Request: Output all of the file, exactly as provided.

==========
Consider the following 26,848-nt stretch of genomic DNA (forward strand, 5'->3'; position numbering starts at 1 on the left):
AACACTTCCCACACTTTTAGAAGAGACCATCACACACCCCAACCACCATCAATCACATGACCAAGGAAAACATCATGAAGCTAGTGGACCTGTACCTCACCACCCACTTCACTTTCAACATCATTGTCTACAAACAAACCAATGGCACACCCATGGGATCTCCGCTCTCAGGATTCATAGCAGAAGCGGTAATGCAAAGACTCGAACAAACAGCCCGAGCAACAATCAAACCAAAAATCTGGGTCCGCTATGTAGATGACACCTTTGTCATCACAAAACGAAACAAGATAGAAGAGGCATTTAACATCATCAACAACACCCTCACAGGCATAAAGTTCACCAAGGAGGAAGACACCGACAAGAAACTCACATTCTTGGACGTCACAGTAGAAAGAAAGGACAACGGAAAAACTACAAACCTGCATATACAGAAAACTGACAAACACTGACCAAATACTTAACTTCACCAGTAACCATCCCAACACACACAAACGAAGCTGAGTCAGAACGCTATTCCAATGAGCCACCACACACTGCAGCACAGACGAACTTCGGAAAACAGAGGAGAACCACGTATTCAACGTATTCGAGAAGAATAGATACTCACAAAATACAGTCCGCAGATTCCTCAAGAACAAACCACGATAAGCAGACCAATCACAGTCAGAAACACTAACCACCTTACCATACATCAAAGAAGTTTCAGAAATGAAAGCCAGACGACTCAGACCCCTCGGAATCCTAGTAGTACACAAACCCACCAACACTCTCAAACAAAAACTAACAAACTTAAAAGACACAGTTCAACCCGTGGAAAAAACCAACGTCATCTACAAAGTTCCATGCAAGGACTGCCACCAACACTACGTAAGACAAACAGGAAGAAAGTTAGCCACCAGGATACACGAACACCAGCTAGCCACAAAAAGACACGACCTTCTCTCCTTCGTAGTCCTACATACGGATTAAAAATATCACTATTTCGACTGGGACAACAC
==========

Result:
Consider the following 26,848-nt stretch of genomic DNA (forward strand, 5'->3'; position numbering starts at 1 on the left):
AACACTTCCCACACTTTTAGAAGAGACCATCACACACCCCAACCACCATCAATCACATGACCAAGGAAAACATCATGAAGCTAGTGGACCTGTACCTCACCACCCACTTCACTTTCAACATCATTGTCTACAAACAAACCAATGGCACACCCATGGGATCTCCGCTCTCAGGATTCATAGCAGAAGCGGTAATGCAAAGACTCGAACAAACAGCCCGAGCAACAATCAAACCAAAAATCTGGGTCCGCTATGTAGATGACACCTTTGTCATCACAAAACGAAACAAGATAGAAGAGGCATTTAACATCATCAACAACACCCTCACAGGCATAAAGTTCACCAAGGAGGAAGACACCGACAAGAAACTCACATTCTTGGACGTCACAGTAGAAAGAAAGGACAACGGAAAAACTACAAACCTGCATATACAGAAAACTGACAAACACTGACCAAATACTTAACTTCACCAGTAACCATCCCAACACACACAAACGAAGCTGAGTCAGAACGCTATTCCAATGAGCCACCACACACTGCAGCACAGACGAACTTCGGAAAACAGAGGAGAACCACGTATTCAACGTATTCGAGAAGAATAGATACTCACAAAATACAGTCCGCAGATTCCTCAAGAACAAACCACGATAAGCAGACCAATCACAGTCAGAAACACTAACCACCTTACCATACATCAAAGAAGTTTCAGAAATGAAAGCCAGACGACTCAGACCCCTCGGAATCCTAGTAGTACACAAACCCACCAACACTCTCAAACAAAAACTAACAAACTTAAAAGACACAGTTCAACCCGTGGAAAAAACCAACGTCATCTACAAAGTTCCATGCAAGGACTGCCACCAACACTACGTAAGACAAACAGGAAGAAAGTTAGCCACCAGGATACACGAACACCAGCTAGCCACAAAAAGACACGACCTTCTCTCCTTCGTAGTCCTACATACGGATTAAAAATATCACTATTTCGACTGGGACAACAC